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Thread: RTI brought marked decline in corruption in India: Study

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    RTI brought marked decline in corruption in India: Study


    Jaipur, feb 1: Published by the Transparency International, India's corruption index showed a marked decline from 88 to 70th position. The single-most reason for the drop in corruption in government was attributed to the Right to Information Act.

    Right to Information (RTI) Act has served as a powerful weapon in fighting corruption which has shown a marked decline in the country, according to the latest Corruption Perception Index .

    Published by the Transparency International, India's corruption index showed a marked decline from 88 to 70th position. The single-most reason for the drop in corruption in government was attributed to the Right to Information Act.

    Mr George Cherian of the Centre for Consumer Action, Research & Training (CART) informed this at a semiar on ''One year of RTI in Rajasthan:Problems and possibilities'' here today.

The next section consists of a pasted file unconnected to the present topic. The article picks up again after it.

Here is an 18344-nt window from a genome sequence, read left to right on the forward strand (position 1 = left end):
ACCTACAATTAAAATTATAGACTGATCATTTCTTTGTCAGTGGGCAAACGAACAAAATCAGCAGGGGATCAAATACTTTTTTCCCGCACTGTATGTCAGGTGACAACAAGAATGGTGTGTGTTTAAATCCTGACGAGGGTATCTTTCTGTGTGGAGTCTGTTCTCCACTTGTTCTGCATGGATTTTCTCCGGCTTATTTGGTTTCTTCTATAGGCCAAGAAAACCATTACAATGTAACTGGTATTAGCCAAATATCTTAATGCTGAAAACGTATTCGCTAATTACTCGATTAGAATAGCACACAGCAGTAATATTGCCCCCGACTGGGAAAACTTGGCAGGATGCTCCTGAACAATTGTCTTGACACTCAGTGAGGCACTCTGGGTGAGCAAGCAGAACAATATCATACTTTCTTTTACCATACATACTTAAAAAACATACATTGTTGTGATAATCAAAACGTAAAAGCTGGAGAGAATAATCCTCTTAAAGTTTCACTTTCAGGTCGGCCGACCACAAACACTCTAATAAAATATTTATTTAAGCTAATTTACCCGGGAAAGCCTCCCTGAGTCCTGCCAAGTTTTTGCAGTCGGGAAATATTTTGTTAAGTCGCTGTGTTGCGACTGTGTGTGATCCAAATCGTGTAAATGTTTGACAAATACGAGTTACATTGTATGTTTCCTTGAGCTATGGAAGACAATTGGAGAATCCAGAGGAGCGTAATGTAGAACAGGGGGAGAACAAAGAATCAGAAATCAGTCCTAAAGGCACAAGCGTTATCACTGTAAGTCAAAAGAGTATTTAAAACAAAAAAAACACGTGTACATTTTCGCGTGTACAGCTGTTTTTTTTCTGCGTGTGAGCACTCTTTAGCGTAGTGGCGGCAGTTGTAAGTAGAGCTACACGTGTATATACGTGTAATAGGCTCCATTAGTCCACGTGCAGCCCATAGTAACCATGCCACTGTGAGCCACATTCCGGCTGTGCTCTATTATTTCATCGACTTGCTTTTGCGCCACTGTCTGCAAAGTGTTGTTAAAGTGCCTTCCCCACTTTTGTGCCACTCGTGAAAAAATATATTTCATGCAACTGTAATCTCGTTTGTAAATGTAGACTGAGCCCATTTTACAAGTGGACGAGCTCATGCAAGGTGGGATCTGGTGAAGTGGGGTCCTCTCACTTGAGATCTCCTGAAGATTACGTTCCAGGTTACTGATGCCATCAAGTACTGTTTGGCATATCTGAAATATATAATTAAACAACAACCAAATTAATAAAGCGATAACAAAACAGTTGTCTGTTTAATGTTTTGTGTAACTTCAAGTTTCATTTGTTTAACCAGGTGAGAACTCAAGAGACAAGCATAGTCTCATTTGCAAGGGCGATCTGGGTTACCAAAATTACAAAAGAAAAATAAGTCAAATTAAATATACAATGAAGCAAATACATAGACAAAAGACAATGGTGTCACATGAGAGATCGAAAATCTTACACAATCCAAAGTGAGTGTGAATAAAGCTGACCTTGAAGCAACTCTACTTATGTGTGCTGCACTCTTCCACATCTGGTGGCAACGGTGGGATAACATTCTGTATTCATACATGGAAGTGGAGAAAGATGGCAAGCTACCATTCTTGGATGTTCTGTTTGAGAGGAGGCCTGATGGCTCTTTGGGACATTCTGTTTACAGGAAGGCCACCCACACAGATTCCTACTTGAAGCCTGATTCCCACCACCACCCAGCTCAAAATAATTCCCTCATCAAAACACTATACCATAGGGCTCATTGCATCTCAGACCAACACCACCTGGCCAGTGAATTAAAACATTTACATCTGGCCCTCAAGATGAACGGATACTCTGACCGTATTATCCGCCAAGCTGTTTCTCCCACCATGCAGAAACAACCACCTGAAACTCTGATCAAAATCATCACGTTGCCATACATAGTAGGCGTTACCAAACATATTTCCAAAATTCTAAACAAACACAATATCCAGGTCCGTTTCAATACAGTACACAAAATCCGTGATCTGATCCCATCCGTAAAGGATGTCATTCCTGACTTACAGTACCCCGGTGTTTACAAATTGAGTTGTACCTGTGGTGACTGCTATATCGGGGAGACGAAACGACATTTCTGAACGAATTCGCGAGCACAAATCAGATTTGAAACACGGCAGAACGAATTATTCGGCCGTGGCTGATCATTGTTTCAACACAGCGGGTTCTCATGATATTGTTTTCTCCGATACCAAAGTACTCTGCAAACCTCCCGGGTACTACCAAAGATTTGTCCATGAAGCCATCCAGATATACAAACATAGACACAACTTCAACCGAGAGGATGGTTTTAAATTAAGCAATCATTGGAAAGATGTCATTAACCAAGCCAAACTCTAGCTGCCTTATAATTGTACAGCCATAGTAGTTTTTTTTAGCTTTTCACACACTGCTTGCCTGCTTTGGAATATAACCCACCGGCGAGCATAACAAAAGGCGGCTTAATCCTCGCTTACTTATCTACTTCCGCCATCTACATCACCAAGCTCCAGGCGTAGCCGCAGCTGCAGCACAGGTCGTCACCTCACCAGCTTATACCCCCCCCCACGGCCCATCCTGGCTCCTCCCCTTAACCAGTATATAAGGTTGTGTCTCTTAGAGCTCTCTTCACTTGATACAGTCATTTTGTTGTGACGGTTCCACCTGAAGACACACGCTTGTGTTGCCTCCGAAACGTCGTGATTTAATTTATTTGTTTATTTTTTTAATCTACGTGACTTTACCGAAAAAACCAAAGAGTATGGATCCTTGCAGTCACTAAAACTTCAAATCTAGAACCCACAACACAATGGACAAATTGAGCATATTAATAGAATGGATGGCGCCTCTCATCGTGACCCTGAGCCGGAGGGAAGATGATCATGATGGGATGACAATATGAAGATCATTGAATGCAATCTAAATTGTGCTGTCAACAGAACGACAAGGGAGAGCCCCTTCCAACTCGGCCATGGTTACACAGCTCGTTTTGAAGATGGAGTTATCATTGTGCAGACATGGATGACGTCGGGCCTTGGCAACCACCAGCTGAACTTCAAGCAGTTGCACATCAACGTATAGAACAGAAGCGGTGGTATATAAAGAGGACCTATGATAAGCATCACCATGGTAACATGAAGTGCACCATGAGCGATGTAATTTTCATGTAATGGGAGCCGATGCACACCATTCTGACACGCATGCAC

He said out of the 183 countries' corruption indices, India's index declined by 18 points compared to that in 2005 and the major reason attributed to this steep fall is the public scrutiny through Right to Information Act.

    Chief Information Commissioner of Rajasthan M D Kaurani, speaking on the occasion, emphasised the need for a separate executive wing and fund for the commission to make the implementation of the law more effective. He said at present the Home department is entrusted with the responsibility of execution and it is one among many responsibilites with the Home department. Besides, there is no separate fund allocated for RTI.